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Saving tax by shifting income to your spouse

There are special rules that apply to income from assets that are jointly owned by married couples. These rules can assist you in shifting income to your spouse.

Shifting income to your spouse

Until as recently as 1990 a wife’s income was still treated as that of her husband’s for tax purposes. Whilst this old fashioned (and sexist!) system has been scrapped there are some aspects which enable you to alter the share of income on which you each pay tax where assets are held jointly.

HMRC’s view on shifting income to your spouse

HMRC have detailed and specific anti avoidance rules to tackle a situation where they consider you may be shifting income to your spouse purely to save tax. However, a relief from the pre 1990 system is still available which allows married couples to shift income between themselves and achieve a reduction in their tax liability.

Shifting income to your spouse – making a joint election

If you and your spouse jointly own an asset, by default HMRC take the view that income from it is taxable on a 50:50 basis.  This is irrespective of the actual proportions in which you own the asset - for example, if your wife owns 80% of a rental property and you own the remaining 20%, the taxman requires each of you to declare 50% of the income and pay tax on it.

You can get round this rule by submitting an election to HMRC on Form 17Using this form you can elect to be taxed on your share of the income (ie in relation to your actual interest in an asset), rather than the 50:50 rule mentioned above.

There are a number of conditions attached before you can make the election:

  • You actually own the property in unequal shares. You’ll also need to provide evidence to support the fact that your beneficial interests in the property are unequal - for example a formal declaration or deed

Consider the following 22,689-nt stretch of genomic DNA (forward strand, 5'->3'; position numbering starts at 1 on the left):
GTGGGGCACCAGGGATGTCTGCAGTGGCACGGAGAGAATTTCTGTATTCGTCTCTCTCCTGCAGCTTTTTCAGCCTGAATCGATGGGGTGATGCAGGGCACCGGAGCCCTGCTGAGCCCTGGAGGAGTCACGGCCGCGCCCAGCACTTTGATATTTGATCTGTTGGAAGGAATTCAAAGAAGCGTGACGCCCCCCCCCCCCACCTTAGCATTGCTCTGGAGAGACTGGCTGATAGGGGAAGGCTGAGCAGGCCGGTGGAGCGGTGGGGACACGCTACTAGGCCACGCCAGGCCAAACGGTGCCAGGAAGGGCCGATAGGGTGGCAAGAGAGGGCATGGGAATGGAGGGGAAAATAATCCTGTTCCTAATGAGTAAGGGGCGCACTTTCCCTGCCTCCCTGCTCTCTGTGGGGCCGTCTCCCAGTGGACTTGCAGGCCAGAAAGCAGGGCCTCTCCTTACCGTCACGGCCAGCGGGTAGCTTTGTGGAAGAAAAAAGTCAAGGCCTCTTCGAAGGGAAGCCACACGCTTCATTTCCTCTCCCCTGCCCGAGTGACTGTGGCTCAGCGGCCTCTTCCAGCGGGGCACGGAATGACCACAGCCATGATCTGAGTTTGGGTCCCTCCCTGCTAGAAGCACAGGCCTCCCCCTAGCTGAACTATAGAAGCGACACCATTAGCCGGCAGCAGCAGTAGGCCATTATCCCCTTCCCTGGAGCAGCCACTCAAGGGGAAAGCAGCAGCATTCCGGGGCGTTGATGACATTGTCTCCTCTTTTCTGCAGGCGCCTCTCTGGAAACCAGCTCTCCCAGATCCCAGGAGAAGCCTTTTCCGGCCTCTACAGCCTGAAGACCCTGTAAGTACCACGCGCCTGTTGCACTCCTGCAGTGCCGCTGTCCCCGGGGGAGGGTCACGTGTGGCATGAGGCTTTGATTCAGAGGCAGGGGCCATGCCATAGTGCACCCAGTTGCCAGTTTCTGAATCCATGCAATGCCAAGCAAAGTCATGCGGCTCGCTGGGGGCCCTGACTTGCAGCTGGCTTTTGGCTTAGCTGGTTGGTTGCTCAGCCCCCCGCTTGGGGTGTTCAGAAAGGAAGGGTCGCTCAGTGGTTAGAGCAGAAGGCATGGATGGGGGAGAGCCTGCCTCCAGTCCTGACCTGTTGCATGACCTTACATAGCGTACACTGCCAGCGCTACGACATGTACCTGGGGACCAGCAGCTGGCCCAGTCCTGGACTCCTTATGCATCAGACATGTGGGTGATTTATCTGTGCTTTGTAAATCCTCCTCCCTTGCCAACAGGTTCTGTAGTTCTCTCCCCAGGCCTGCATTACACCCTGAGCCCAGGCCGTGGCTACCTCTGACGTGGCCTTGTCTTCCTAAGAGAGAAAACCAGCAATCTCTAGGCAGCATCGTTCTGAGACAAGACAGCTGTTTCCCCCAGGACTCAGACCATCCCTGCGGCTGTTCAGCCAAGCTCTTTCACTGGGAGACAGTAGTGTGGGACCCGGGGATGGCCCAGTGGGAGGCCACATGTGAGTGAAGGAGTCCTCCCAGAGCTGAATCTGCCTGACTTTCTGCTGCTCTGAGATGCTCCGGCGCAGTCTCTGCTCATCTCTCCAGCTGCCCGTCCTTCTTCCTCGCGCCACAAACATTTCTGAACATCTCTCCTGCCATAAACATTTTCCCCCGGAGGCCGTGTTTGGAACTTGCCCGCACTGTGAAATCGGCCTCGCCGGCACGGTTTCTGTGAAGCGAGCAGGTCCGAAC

• You are entitled to the income arising in proportion to those shares
  • You want to be taxed on the basis of your unequal shares

The election does not apply to income to which neither of you are beneficially entitled to, or in the following circumstances:

  • Partnership income (any profit split should be detailed in the partnership agreement)
  • Furnished holiday lettings where these are let on a commercial basis (for example not at discounted rates to friends and family)
  • Income from shares in a close company – this would usually apply to a company owned and controlled by you
  • Income that is treated as belonging to someone else for tax purposes – even if the income arises from property held in your joint names
  • Property that is not held in unequal shares

The tax rules allow you to continue to be taxed on a 50:50 basis in jointly held assets, even where these are held in unequal shares, and make the election when appropriate. 

Once you've submitted the election to HMRC to be taxed on your actual interest (for example 80%/20%) rather than the 50:50 split, this cannot be changed.

Shifting income to your spouse - example 1

Lois and Clark own a gym, 20% and 80% respectively. They receive net income of £20,000 a year from letting it to Luthor Enterprises Ltd.

As they both pay tax at the basic rate it makes no difference whether they are taxed on 50% each or on a 80/20 basis.

However, Lois gains a promotion and starts paying tax at 40% on her earnings, whereas Clark gives up his job to start voluntary work for a charity. He has no other income apart from this rent.

The couple make an election on form 17 and as a result £16,000 is taxed on Clark (£20000 * 80%).  This is partially covered by Clark's personal allowance and the remainder is taxed at the basic rate.   If no election is made Lois would pay tax at 40% on £10,000 rather than £4,000

Shifting income to your spouse - example 2

In 2016/17 Linda's quoted shareholdings pay her dividends of £20,000. Her other income as a photographer is £32,000.

As higher rate tax starts at income over £43,000, £9,000 of Linda's dividends will be taxed at 32.5%.  Her husband Paul has income of £28,000.

Linda makes each shareholding jointly owned by transferring a 5% share to Paul.  They decide not to make an election.

They are taxed on 50% of the dividends - £10,000 each. This means Linda is no longer liable to higher rate tax and neither is Paul.

If you own shares in your own private company, another way of shifting income to your spouse would be to issue shares to them (though it's best to do this when they support you in the business). You can read how to do this here.

For more useful information, check out our Ebooks here.

And if you'd like to know how we can help you with all of this, or with anything else, feel free to give us a call on 01202 048696 or email us at [email protected].

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